On August 31st Ryoichi Taguchi (25-2-1, 11) successfully defended the WBA Light Flyweight title defeating mandatory challenger Ryo Miyazaki (24-2-3, 15) with a 12 round decision. This now leaves Taguchi open to defend his title on December 31st on a yet to be announced show in Tokyo in a voluntary defense of the title.
On the same day the WBA Super Flyweight title changed hands, with Taguchi's stablemate Kohie Kono (32-9-1, 13) losing the title to Nicaraguan slugger Luis Concepcion (35-4, 24) in a 12 round decision. The future for Kono now looks unclear, with some suggesting he may be heading for retirement, or an easy bout at the end of the year. For Concepcion the rumour is that a world title unification may be around the corner with the WBO champion, but more about that later.
On September 3rd we saw a second Super Flyweight title change hands with Filipino Jerwin Ancajas (25-1-1, 16) announcing himself to the international boxing world by claiming the IBF title. The unheralded Filipino took a miniscule payday to face the unbeaten McJoe Arroyo (17-1, 8) but made the most of his chance and clearly beat the Puerto Rican.
The following day we saw a champion actually retain a title at Super Flyweight as WBO kingpin Naoya Inoue (11-0, 9) over-came the gutsy but outclassed Petchbarngborn Kokietgym (38-8-1, 18), scoring a 10th round win. After the win it reported that Inoue was seeking a unification bout and it now seems like terms are set for him to face Concepcion in December, with December 30th looking the most likely. The bout would see two of the titles unified and should see us move into 2017 with 3 title holders.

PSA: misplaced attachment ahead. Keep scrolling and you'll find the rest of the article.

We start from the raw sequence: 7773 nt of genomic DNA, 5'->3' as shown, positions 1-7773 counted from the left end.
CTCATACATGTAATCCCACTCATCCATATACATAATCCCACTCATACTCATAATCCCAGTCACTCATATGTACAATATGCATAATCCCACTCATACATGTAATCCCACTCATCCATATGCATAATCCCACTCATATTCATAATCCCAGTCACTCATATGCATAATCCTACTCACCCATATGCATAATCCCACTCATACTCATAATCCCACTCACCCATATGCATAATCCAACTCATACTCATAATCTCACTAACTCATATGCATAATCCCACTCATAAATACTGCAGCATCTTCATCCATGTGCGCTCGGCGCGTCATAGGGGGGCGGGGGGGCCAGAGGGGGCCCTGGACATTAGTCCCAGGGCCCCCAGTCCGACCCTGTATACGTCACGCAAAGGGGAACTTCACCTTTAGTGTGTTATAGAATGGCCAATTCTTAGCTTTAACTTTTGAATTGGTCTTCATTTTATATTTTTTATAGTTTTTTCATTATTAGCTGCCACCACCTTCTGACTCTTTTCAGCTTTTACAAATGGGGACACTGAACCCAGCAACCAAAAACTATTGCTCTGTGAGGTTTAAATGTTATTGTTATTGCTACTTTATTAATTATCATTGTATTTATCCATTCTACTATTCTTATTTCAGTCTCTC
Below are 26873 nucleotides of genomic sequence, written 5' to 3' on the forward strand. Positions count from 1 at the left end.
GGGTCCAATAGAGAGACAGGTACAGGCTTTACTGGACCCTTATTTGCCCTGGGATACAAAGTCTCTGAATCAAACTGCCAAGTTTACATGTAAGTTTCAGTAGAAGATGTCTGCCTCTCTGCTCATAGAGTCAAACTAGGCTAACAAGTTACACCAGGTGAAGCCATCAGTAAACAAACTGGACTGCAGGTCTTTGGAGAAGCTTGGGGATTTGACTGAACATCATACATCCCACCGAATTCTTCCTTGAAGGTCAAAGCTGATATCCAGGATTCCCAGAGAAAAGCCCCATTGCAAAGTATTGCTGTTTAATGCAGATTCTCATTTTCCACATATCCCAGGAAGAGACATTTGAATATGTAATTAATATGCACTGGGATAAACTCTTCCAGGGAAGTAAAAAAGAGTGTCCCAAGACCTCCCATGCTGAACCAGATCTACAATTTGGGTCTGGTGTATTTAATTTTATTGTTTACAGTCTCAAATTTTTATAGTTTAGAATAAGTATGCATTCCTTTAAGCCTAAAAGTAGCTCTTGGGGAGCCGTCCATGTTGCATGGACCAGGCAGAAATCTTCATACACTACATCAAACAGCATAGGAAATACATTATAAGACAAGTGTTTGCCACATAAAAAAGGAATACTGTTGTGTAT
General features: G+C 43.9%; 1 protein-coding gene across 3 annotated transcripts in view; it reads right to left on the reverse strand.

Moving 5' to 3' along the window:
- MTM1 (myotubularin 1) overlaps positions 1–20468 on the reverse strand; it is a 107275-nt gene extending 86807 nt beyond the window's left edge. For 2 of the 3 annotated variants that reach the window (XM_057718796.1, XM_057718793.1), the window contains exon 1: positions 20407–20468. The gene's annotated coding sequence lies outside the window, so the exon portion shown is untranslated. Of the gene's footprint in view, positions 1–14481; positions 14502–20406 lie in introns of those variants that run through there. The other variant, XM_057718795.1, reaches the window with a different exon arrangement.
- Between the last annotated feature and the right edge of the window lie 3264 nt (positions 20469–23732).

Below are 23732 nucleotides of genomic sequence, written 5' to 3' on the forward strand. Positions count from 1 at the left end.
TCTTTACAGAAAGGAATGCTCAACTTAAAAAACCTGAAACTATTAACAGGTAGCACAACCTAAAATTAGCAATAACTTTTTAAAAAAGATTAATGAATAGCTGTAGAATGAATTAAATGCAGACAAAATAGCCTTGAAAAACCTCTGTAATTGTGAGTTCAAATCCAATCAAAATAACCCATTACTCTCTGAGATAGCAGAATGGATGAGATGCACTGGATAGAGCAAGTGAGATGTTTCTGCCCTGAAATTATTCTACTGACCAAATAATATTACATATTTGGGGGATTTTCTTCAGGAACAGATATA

On September 10th we saw Filipino road warrior Johnriel Casimero (22-3, 14) travel to the UK where he notched the first defense of his title, with a 10th round TKO win against the previously unbeaten Englishman Charlie Edwards (8-1,3). The win saw Casimero being too good and too powerful for the novice and since the win he has called pretty much everyone else at the weight claiming that he now wants to unify the titles.
The very same night we saw Roman Gonzalez (46-0, 38) become the third new champion at Super Flyweight in the space of 2 weeks as he defeated Mexican Carlos Cuadras (35-1-1, 27) in a 12 round war. The win netted Gonzalez the WBC title and saw him become a genuine 4 weight world champion.